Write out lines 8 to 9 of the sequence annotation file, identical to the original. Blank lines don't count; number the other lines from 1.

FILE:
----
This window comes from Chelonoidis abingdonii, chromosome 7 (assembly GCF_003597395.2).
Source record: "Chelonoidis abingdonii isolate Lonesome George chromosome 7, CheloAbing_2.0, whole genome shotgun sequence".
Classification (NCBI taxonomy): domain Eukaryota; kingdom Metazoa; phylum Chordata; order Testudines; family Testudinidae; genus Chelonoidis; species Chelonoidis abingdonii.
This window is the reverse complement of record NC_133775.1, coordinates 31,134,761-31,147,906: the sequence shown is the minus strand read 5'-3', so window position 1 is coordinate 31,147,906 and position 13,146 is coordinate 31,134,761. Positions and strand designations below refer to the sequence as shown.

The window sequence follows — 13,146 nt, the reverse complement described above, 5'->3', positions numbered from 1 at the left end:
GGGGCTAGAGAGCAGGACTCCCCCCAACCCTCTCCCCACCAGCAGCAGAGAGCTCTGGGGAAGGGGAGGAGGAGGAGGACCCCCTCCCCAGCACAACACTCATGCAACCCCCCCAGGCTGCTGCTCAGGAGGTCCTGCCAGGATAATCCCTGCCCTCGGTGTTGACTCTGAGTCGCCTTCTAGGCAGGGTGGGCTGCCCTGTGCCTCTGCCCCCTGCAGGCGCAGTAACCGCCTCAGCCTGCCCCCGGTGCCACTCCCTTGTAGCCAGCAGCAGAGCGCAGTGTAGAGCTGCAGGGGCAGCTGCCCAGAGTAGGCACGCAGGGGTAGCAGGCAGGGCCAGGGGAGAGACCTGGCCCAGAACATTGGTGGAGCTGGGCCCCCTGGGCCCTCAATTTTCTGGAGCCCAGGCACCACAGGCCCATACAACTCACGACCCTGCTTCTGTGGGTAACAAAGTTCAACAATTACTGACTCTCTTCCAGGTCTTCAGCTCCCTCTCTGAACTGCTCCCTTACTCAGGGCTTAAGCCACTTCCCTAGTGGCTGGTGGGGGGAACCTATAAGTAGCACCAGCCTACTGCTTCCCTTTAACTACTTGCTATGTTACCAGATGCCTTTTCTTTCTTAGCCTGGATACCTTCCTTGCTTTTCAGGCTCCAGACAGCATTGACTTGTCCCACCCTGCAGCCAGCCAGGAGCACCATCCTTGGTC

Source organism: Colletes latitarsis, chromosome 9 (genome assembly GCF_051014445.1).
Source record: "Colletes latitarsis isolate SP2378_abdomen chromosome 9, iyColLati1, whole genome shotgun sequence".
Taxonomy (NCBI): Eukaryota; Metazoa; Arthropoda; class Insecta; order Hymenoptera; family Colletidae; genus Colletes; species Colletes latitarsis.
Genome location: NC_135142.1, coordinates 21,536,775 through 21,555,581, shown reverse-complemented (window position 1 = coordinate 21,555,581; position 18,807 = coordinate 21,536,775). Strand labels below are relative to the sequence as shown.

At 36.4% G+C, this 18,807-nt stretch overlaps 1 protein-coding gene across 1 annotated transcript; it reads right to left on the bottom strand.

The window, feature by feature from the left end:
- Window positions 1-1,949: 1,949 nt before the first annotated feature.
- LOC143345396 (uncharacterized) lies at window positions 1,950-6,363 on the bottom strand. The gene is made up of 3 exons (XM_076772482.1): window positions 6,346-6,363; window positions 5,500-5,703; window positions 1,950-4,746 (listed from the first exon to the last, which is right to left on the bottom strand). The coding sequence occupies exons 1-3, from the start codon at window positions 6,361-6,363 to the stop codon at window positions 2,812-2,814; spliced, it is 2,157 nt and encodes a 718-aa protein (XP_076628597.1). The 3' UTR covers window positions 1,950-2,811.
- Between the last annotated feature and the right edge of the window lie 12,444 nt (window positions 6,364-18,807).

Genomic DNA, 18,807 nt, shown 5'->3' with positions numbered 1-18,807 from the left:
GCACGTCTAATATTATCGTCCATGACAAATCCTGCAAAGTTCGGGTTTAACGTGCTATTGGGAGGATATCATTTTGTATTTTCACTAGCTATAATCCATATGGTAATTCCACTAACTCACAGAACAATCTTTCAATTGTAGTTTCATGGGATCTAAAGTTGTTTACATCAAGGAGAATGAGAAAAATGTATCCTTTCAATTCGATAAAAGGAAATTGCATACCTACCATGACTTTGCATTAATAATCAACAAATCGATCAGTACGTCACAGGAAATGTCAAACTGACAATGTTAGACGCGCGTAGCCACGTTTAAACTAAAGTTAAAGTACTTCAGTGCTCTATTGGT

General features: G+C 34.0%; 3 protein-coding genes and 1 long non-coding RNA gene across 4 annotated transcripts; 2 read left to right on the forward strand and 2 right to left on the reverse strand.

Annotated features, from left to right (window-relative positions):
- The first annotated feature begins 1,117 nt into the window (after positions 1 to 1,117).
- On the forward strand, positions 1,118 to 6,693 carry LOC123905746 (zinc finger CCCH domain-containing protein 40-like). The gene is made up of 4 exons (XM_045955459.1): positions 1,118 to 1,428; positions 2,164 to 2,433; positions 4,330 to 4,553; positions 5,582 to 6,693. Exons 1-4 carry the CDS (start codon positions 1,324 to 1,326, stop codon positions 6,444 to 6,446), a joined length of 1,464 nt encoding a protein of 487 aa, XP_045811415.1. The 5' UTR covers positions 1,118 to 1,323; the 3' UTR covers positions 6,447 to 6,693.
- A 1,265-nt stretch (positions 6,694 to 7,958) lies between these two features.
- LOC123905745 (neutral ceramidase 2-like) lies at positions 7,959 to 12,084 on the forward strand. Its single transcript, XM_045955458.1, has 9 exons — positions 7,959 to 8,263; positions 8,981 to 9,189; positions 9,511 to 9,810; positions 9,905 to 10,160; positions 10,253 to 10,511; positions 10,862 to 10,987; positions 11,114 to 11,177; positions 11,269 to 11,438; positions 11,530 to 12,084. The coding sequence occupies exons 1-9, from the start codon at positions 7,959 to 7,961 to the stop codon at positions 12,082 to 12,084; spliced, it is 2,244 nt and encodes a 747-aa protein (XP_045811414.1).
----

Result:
Source record: "Colletes latitarsis isolate SP2378_abdomen chromosome 9, iyColLati1, whole genome shotgun sequence".
Taxonomy (NCBI): Eukaryota; Metazoa; Arthropoda; class Insecta; order Hymenoptera; family Colletidae; genus Colletes; species Colletes latitarsis.